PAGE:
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Don't be afraid to ask for help, urges MLA on anniversary of sister's suicide

By Donna Deeney

Published 27/09/2016

Mark Durkan with his late sister Gabrielle
Mark Durkan with his late sister Gabrielle

Five years after he lost his sister and best friend to suicide, Assembly member Mark H Durkan has spoken of his personal loss, urging anyone feeling like taking their own life: "Speak, don't suffer."

Gabrielle Durkan - known as Gay to everyone who loved her - was just 28 when she died.

Ms Durkan was well-established in the career she adored - nursing in Altnagelvin Hospital - and had a wide circle of friends who thought the world of her.

Not least among them was her only brother, Mark, who shared her sense of humour and love of practical jokes.

To mark the fifth anniversary of her death, Mr Durkan appealed on social media to anyone who is contemplating suicide to talk about it.

He posted: "It's hard to believe that it's been five years since our amazing sister Gay left us.

"Not a day goes by that I don't miss her and think of the good times we had.

"But what makes me saddest is when I think of the things she has missed and is missing - people she loved doing well, growing up, settling down (in moderation), getting on with their lives - and how happy that would have made her. Suicide sucks. Speak, don't suffer."

Mr Durkan told the Belfast Telegraph he decided to raise the issue and his own experiences so that more services are made available for suicidal people who need help. "I was actually hesitant about speaking out in case some people thought I was making political gain out of Gay's death - but then I thought some things are too important not to speak about them," he explained.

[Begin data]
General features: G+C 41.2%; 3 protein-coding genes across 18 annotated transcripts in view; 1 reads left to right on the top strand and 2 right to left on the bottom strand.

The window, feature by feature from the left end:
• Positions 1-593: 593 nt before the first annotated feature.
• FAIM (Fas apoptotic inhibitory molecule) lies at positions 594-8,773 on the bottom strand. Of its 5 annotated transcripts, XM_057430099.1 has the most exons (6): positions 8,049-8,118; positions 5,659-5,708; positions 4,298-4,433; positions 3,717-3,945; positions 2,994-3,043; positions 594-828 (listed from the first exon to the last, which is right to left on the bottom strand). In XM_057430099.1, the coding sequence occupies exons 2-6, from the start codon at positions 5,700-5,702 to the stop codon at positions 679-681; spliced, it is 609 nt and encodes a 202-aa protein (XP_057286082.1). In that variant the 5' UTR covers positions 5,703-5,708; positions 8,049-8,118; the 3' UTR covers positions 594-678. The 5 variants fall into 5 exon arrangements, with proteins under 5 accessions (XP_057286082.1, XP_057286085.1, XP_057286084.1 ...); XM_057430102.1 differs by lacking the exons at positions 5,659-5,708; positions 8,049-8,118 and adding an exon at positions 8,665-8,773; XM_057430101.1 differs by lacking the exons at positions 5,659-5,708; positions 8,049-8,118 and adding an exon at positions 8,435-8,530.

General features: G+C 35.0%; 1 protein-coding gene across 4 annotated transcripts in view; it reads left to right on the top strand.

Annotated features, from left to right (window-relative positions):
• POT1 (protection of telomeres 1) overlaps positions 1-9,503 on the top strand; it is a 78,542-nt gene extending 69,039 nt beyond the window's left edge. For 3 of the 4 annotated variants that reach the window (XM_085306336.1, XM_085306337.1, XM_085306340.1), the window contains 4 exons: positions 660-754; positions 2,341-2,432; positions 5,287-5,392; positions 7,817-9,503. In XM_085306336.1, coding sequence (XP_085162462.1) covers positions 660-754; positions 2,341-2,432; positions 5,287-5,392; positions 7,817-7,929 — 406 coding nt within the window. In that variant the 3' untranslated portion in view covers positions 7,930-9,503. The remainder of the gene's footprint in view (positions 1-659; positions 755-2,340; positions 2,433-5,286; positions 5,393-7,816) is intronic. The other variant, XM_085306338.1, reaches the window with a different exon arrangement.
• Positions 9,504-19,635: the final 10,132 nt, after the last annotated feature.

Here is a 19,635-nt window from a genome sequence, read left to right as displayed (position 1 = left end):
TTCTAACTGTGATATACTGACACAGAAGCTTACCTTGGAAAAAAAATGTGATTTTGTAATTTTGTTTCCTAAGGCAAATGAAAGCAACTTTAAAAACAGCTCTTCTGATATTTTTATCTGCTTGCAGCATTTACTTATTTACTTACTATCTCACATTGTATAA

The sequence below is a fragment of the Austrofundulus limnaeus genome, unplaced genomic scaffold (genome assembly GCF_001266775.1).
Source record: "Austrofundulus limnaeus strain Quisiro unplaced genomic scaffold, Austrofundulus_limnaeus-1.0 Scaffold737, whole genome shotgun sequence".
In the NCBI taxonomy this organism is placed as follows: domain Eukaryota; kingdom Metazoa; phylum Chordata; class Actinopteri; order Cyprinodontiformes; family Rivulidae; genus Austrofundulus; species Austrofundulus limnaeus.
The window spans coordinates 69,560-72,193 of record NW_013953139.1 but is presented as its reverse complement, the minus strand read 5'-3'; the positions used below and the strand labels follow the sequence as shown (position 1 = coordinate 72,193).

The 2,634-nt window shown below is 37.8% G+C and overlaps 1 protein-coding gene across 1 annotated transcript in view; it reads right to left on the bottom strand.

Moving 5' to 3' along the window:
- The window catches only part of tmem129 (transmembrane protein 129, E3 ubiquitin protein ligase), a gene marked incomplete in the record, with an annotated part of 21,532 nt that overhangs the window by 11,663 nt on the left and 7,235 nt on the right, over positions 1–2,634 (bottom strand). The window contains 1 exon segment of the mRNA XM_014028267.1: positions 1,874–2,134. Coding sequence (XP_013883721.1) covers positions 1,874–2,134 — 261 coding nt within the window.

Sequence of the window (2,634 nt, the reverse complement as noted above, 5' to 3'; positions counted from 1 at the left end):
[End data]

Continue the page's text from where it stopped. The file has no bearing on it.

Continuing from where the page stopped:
"I am lucky enough to be in a position of influence so I should speak out because our family knows exactly how painful it is to lose someone you love through suicide.

"Even now, while suicide is talked about more, there is still an element of awkwardness.

"People may be afraid to ask the question of someone they are worried about, and the same goes for someone who is feeling suicidal - they may be afraid to speak out about their feelings.

"But the reality is, even if they do, there are still not enough services available to them when they need that help, which is immediately - not in 10 or 12 weeks. I want more funding to be made available to reduce the number of people taking their own lives.

"The latest figures are 268 people in Northern Ireland died by suicide in 2014, but behind that there are all the family members and communities of friends who have been left devastated by each of those deaths.

"My sister wasn't just my sister, she was my best friend and I miss and think about her every day, we all do. She was funny, the life and soul of the party, an amazing practical joker, but she was also the most loving, compassionate person too.

"Gay would not have passed someone in the street if she thought they needed help and yet she didn't ask for help herself.

"When she died, like anyone who has died from suicide, the people left behind do a lot of soul searching and trying to pick up the pieces.

"I think about the conversations I had with her before she died and wonder what I could have, should have, said and I know that doesn't achieve anything.

"What hurts most is all the things I wanted her to be part of, all the good stuff that I know she would have been so happy about."

Anyone affected by this story can contact Samaritans on 116 123 or LifeLine on 0808 808 8000

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